Season of mists and mellow fruitfulness,
Close bosom-friend of the maturing sun…
…so wrote a chap* who went to the same teaching hospital as Sally and me, and even taught there before going on to more aesthetic things. That was of course just a year or so before us, although his marble bust was one of several displayed in the entrance hall of the medical school building. But, yes, amidst everything else, it really does look like autumn is here, the golden leaves falling ever faster with the wind and rain. The season when formal warm woollen overcoats come out for outdoor remembrance ceremonies, when Royal British Legion poppies begin to adorn our ordinary clothes. It’s also the season, new since my childhood, when youngsters go out and about unwittingly to celebrate Saints’ Evening (Hallowe’en) but with customs that might have begun long before Christianity reached our shores.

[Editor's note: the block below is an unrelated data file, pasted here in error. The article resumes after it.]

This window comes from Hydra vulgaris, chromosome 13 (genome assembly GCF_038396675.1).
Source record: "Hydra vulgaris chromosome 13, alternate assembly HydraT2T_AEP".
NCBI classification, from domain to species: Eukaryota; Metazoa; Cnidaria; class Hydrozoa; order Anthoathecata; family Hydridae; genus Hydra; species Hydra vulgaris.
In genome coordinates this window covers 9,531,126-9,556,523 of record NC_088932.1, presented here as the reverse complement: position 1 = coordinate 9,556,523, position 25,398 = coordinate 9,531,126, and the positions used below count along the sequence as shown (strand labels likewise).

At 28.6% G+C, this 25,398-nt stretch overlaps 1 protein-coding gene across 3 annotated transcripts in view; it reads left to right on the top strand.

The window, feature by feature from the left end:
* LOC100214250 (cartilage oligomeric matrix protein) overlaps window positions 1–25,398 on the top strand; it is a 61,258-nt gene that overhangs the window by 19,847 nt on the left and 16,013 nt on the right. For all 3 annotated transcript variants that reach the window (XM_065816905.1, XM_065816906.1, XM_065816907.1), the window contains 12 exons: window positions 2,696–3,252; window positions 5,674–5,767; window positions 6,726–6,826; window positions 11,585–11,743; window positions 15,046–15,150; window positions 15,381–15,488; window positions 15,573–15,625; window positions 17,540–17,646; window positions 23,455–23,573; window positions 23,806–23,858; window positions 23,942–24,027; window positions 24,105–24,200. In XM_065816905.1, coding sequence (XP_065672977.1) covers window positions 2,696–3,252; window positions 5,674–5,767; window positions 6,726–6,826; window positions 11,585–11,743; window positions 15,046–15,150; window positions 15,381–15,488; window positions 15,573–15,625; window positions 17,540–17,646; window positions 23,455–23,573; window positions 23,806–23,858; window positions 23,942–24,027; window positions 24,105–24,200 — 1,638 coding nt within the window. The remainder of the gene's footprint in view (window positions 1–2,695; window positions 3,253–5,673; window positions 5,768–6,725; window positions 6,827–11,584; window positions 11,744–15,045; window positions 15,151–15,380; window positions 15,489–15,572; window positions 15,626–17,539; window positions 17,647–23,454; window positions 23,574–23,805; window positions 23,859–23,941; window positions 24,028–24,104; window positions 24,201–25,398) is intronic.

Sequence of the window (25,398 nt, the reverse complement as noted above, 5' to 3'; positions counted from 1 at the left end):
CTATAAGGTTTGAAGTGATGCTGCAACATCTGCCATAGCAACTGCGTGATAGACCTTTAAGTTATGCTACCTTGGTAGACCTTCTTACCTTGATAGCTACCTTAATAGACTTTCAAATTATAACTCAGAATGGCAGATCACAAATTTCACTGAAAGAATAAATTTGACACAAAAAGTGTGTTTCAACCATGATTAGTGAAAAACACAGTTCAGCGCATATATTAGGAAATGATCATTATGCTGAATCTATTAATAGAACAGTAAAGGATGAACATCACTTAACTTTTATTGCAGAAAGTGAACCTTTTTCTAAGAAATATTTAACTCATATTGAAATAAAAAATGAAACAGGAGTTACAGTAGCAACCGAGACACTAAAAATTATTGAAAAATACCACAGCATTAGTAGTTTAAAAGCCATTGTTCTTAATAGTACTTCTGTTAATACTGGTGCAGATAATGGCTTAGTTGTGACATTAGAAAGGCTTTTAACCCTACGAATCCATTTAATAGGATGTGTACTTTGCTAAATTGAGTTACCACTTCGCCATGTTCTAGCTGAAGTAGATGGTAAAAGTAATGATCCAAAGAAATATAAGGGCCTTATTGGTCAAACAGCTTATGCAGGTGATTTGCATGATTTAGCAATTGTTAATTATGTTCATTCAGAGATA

As the summer closes, there’s no doubt that the changing season has many connections with remembrance — remembrance of our loved ones, remembrance of those we have known and respected, remembrance of the 44,000 who have already lost their lives to Covid- 19 this year, and remembrance of those who died in 20th and 21st century conflicts defending our freedom and safety.
Looking beyond our own shores, perhaps we should remember too all those who have died because their lives are so unimaginably desperate that they are driven dangerously to seeking sanctuary in other countries. The Church has various ways of marking this season and there’s still some uncertainty about how many of those we will be able to keep, but that doesn’t stop us from pondering this season of shorter, colder days at our leisure, perhaps even setting aside our own time to remember our own and others’ loved ones, with respect, with fondness, and with love.
Blessings to you all,
*John Keats spent some time living, training and practising as a licensed physician and surgeon at Guy’s Hospital in south London.